Why Wouldn’t Someone Bleed Much After A Traumatic Amputation?

Whoa!  I can hardly believe that anyone would dare to question the utter possibility of real people suffering after being affected by an explosion, but they are!  I received a comment from a Rescue Fan and they had seen posts and videos put out by someone who claims that the bombing injuries could actually be “mocked” or “fake”.  Now, regardless of whether they are or are not, I would like to answer this question regarding the claims that minimize this type of event.bloodclotfactor

Regardless, it appears that those who are questioning authenticity of the recent bombings and injuries/amputations related to these bombings are due to pictures that show people right after the bombing with little or no visible blood.

Most professionally trained people understand the properties of blood and how amazing our body is.  We understand that the body was created in such a way that it reacts to emergency situations in ways that help to slow down the process of shock and death in time to get help and try to recover from the injury or illness.  The following is a technical breakdown of how the body reacts to injuries, cuts and amputations and why minimal blood is not a good theory to use when it comes to deciding if a person really suffered an amputation or not.

In short, we must remember that when a vessel is cut and the body sends  the signal that an accident has occurred, the body takes action to lose as little blood as possible and conserve it’s life as efficiently as possible.  The following is a very good breakdown as to how and why it does.  I hope it helps and in the mean time.  Let’s be careful about calling every event a hoax even if it is possible.  Especially when innocent lives are part of the equation.

The 3 main functions of platelets are:
1. The release of chemicals important to the clotting process.
2. The formation of a temporary patch in the walls of damaged blood vessels.
3. Active tissue contraction after clot formation has occurred.
 Hemostasis
(the cessation of bleeding) consists of 3 phases:
1.the vascular phase
2. the platelet phase
3.the coagulation phase
The Vascular Phase
*Cutting the wall of a blood vessel triggers a vascular spasm which contracts the diameter of the blood vessel at the site of the injury for about 30 minutes (the vascular phase).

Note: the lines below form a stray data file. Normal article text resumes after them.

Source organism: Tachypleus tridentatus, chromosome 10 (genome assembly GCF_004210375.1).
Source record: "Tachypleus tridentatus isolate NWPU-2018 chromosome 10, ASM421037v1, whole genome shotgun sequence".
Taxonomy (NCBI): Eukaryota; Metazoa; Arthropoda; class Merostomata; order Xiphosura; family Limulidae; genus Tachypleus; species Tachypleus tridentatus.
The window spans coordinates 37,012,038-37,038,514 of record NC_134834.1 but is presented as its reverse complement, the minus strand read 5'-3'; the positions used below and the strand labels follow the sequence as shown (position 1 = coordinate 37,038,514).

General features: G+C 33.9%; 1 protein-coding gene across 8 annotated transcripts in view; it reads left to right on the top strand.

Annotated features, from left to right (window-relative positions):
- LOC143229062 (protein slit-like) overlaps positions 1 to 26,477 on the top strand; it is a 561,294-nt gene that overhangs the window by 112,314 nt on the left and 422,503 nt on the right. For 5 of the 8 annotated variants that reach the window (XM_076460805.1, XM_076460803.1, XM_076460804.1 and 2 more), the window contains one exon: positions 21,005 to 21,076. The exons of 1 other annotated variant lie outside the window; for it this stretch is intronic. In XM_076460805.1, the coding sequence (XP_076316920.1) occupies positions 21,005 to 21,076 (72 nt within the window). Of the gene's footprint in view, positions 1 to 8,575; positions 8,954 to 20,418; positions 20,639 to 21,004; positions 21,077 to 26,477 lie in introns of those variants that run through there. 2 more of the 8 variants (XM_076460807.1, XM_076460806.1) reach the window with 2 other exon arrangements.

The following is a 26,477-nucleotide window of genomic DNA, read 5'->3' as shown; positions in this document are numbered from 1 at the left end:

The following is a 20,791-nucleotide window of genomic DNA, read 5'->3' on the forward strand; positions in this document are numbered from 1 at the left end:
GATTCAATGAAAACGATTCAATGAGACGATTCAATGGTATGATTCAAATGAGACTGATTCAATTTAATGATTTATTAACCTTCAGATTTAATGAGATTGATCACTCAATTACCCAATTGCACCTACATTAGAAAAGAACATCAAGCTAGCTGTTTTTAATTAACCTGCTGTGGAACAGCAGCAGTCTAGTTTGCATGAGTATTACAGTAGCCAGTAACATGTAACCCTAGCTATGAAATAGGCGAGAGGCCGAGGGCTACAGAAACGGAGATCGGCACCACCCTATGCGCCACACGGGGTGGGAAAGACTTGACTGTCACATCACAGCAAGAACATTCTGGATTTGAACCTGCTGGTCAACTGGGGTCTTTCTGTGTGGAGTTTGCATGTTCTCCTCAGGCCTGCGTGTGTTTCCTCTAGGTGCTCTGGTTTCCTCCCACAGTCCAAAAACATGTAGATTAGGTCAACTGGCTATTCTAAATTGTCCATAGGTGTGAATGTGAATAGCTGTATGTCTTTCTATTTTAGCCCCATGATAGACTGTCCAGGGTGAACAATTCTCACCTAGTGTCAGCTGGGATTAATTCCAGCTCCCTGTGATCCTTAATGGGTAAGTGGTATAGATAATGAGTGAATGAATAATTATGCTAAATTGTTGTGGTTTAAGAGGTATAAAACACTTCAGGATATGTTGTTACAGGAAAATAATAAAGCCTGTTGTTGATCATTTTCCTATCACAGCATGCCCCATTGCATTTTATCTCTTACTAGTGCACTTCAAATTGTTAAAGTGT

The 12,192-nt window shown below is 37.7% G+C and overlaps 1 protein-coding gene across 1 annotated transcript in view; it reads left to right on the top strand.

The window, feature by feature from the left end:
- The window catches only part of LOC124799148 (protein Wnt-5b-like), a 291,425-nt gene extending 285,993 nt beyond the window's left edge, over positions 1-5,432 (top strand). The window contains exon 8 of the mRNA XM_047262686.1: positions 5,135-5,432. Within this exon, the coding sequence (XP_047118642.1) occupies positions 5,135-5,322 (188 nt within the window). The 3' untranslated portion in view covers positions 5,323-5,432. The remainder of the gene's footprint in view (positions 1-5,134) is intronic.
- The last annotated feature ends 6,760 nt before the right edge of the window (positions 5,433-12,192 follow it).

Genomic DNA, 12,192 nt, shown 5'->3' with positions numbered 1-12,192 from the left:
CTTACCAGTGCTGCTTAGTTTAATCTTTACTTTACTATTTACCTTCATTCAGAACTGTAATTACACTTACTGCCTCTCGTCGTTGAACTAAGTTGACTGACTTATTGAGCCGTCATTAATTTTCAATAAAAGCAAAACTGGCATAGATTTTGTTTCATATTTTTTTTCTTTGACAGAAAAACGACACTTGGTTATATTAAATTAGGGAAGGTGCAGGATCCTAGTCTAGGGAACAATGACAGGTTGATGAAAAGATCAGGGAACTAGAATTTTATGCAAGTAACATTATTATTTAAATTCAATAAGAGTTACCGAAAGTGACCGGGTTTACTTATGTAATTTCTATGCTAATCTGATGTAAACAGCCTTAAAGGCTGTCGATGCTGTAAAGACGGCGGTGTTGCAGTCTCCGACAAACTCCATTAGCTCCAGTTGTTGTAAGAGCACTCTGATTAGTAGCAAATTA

During the vascular phase:
1. The endothelial cells contract and expose the underlying basal lamina to the bloodstream.
2. The endothelial cells begin releasing chemical factors (ADP, tissue factor and prostacyclin) and
local hormones (endothelins) that stimulate smooth muscle contraction and cell division.
3. The endothelial cell membranes become “sticky,” sealing off blood flow.
The Platelet Phase:
In the platelet phase (within 15 seconds after injury) platelets attach to sticky endothelial surfaces, basal laminae and exposed collagen fibers (platelet adhesion). Many platelets stick together (platelet aggregation) to form a platelet plug that closes small breaks.
Platelets arriving at an injury site become activated, releasing several compounds including:
-ADP
 which stimulates platelet aggregation
-thromboxane A2 and serotonin which stimulate vascular spasms
-clotting factors
-platelet
-derived growth factor (PDGF) which promotes vessel repair
-calcium ions required for clotting
The size of a platelet plug is limited to the immediate site of the injury by:
1. prostacyclin, which inhibits platelet aggregation
2. inhibitory compounds released by other white blood cells in the area
3.circulating enzymes that break down ADP
4. negative (inhibitory) feedback from high concentrations of serotonin
5. development of a blood clot which isolates the area
The Coagulation Phase
The coagulation phase does not begin until 30 seconds or more after the injury. Blood clotting(coagulation) involves a series of steps leading to the conversion of circulating fibrinogen into the insoluble protein fibrin. The fibrin network covers the platelet plug and traps blood cells, forming a blood clot that seals off the area.
Normal blood clotting depends on the presence of clotting factors(procoagulants) in the plasma. During the coagulation phase, enzymes and proenzymes react in chains or
cascades that form 3 pathways:
1. the extrinsic pathway, which begins in the vessel wall, outside the blood stream
2. the intrinsic pathway, which begins with a circulating proenzyme within the bloodstream
3. the common pathway, where intrinsic and extrinsic pathways converge
The extrinsic pathway begins with the release of Factor III or Tissue Factor(TF) by damaged cells. TF combines with a series of other compounds which activate Factor X, the first
 step in the common pathway. The intrinsic pathway begins with the activation of enzymes exposed to collagen at the injury site. All factors leading to the activation of Factor X are found within the blood.
The common pathway begins with the activation of Factor X, forming the enzyme prothrombinase which converts the protein
prothrombin to the enzyme thrombin. Thrombin converts soluble fibrinogen to insoluble fibrin.
 Thrombin stimulates blood clotting by:
(1)stimulating the formation of tissue factor, and
(2)stimulating
the release of PF.
(3) which forms a positive feedback loop with the intrinsic and extrinsic pathways,
accelerating clotting.

Roy Shaw

Roy is the lead trainer and co-founder of ProTrainings. He is also an EMT paramedic whose opinions about rescue come from many years of experience on the ambulance.

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